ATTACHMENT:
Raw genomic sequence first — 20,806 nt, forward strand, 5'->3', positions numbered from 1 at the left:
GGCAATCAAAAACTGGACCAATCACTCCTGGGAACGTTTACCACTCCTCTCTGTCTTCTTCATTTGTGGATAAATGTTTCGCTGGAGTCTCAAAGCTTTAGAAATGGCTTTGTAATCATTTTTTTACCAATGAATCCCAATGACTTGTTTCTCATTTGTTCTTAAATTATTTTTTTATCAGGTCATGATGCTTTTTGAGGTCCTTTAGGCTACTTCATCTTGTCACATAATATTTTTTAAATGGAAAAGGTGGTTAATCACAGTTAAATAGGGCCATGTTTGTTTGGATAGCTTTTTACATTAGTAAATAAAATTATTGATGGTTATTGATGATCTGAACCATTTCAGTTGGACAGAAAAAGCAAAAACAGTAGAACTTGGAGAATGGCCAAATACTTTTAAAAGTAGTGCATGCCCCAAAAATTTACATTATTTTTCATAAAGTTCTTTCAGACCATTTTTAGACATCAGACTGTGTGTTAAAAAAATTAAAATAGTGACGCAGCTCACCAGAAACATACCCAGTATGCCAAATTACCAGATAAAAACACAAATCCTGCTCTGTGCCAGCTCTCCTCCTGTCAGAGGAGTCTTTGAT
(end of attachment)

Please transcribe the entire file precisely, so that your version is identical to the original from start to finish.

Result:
Raw genomic sequence first — 20,806 nt, forward strand, 5'->3', positions numbered from 1 at the left:
GGCAATCAAAAACTGGACCAATCACTCCTGGGAACGTTTACCACTCCTCTCTGTCTTCTTCATTTGTGGATAAATGTTTCGCTGGAGTCTCAAAGCTTTAGAAATGGCTTTGTAATCATTTTTTTACCAATGAATCCCAATGACTTGTTTCTCATTTGTTCTTAAATTATTTTTTTATCAGGTCATGATGCTTTTTGAGGTCCTTTAGGCTACTTCATCTTGTCACATAATATTTTTTAAATGGAAAAGGTGGTTAATCACAGTTAAATAGGGCCATGTTTGTTTGGATAGCTTTTTACATTAGTAAATAAAATTATTGATGGTTATTGATGATCTGAACCATTTCAGTTGGACAGAAAAAGCAAAAACAGTAGAACTTGGAGAATGGCCAAATACTTTTAAAAGTAGTGCATGCCCCAAAAATTTACATTATTTTTCATAAAGTTCTTTCAGACCATTTTTAGACATCAGACTGTGTGTTAAAAAAATTAAAATAGTGACGCAGCTCACCAGAAACATACCCAGTATGCCAAATTACCAGATAAAAACACAAATCCTGCTCTGTGCCAGCTCTCCTCCTGTCAGAGGAGTCTTTGAT